According to its own forecasts, the Monetary Fund expects one-third of all economies to contract next year. This marks a sobering start to the first annual meeting of the IMF and World Bank in three years. The three largest economies, the United States, China and the eurozone, are expected to continue to stagnate, according to IMF chief economist Pierre-Olivier Gourinchas. The worst is yet to come, he said. First, global GDP growth is expected to slow to +2.7% next year, compared with the July forecast of +2.9%. The triggers are higher interest rates in the US, Europe's struggle with rising gas prices and China's ongoing restrictive healthcare policy and weakening real estate sector. Meanwhile, the Monetary Fund maintains its 2022 growth forecast of +3.2%. By comparison, global growth in 2021 was a robust +6.0%.
These International Monetary Fund forecasts depended on a delicate balancing act by central banks. The tightrope walk between fighting inflation and withdrawing liquidity too quickly is currently dictating the mood on the financial markets. The credibility of the central banks is now being put to the test, and it is essential that they correctly assess the current inflation risks. At the same time, the IMF's projections do not show a return of currency devaluation to the target range of the central banks until 2024. In the meantime, unemployment is expected to rise globally and prosperity to decline, which will "feel like a recession."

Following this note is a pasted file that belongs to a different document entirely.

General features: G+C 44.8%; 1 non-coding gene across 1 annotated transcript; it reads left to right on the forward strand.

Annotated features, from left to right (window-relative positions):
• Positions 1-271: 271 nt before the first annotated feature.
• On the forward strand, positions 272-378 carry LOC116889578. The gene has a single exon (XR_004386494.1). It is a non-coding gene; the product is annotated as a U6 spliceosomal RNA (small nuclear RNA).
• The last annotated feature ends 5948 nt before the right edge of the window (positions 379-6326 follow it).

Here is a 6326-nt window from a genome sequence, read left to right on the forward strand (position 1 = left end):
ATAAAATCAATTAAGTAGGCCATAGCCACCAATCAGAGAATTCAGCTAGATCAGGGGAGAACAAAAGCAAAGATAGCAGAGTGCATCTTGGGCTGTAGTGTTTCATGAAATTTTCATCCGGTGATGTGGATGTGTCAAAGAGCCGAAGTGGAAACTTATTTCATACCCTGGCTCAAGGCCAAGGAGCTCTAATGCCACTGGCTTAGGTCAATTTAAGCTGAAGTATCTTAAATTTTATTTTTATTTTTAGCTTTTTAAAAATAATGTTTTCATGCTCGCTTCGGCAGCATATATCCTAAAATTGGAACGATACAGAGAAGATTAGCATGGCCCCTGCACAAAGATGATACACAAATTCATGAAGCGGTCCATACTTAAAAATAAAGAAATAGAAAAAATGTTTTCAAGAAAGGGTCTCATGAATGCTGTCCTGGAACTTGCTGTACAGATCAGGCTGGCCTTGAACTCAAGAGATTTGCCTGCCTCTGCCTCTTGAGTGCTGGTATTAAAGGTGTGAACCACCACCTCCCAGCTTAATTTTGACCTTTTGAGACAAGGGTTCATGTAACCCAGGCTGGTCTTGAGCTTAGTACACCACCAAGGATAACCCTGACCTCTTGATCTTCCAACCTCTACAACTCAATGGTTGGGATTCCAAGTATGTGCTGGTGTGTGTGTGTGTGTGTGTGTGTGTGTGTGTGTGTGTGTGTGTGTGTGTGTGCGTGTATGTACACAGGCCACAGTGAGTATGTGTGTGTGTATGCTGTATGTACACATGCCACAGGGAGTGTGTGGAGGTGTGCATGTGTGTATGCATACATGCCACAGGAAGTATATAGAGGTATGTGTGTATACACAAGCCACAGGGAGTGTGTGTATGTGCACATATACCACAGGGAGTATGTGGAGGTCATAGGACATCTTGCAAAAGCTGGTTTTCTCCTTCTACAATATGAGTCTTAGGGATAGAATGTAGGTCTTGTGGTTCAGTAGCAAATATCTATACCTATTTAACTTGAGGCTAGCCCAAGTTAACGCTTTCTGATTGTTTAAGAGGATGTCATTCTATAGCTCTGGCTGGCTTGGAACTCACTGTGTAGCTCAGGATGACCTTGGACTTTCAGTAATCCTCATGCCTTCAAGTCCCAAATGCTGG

The central bank of South Korea narrowed its policy gap to the US Federal Reserve by raising its seven-day repurchase rate by half a percentage point to 3%, a ten-year high. This move did not surprise the market. The governor of the Bank of Korea, Rhee Chang-yong, spoke on Wednesday about the challenge of sticking with outsized interest rate hikes to counteract inflation and support its currency, as the latest rate move prompted dissent within the board. The return of the Bank of Korea to a faster pace of raising interest rates highlights the urgency, as the won is on its lowest levels in 13 years.
According to US president Joe Biden, a recession in the USA is possible, but would probably be very shallow. The US economy is resilient enough to withstand such a phase. The question of whether US citizens should prepare for a recession was answered in the negative by the President. The US Federal Reserve does not officially expect a recession, but it does expect unemployment to rise in the coming year and is talking about painful interest rate hikes. The IMF still expects the USA to grow by one percent in 2023.
|08:00||UK||Industrial Production (year-on-year)||1.1%|
|13:00||US||MBA Mortgage Applications||-14.2%|
|14:30||US||Producer Price Index (year-on-year)||8.7%|
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Source: LGT Bank (Switzerland) Ltd.
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